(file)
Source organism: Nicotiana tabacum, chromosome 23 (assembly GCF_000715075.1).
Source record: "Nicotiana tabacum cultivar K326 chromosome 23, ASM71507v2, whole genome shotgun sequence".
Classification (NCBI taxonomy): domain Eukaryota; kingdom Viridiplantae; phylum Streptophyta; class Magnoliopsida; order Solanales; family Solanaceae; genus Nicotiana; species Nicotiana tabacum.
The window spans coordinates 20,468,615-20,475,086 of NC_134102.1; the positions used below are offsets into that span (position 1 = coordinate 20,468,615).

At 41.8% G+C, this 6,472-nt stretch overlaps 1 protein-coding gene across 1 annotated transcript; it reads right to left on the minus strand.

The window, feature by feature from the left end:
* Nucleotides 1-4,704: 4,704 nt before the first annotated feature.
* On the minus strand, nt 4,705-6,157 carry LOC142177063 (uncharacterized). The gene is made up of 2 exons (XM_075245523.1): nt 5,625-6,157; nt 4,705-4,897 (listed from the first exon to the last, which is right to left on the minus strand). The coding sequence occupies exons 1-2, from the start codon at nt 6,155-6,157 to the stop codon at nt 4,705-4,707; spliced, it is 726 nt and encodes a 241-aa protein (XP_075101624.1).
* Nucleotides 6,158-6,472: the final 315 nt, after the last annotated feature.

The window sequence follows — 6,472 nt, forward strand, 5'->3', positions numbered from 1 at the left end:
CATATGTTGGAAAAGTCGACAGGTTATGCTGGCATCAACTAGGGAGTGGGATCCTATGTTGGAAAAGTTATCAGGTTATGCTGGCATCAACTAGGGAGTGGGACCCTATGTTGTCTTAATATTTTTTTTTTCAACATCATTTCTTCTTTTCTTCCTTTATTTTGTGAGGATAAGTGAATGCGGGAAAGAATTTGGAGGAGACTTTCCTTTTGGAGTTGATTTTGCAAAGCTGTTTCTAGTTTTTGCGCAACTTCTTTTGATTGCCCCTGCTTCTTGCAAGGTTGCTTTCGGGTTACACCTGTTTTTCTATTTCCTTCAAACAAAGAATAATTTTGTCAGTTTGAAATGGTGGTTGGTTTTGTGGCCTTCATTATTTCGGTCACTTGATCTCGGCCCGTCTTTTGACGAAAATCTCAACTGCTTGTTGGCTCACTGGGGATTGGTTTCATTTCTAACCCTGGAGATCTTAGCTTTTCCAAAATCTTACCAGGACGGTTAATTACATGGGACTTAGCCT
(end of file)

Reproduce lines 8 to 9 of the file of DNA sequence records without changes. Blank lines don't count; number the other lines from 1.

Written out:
* On the minus strand, nt 4,705-6,157 carry LOC142177063 (uncharacterized). The gene is made up of 2 exons (XM_075245523.1): nt 5,625-6,157; nt 4,705-4,897 (listed from the first exon to the last, which is right to left on the minus strand). The coding sequence occupies exons 1-2, from the start codon at nt 6,155-6,157 to the stop codon at nt 4,705-4,707; spliced, it is 726 nt and encodes a 241-aa protein (XP_075101624.1).
* Nucleotides 6,158-6,472: the final 315 nt, after the last annotated feature.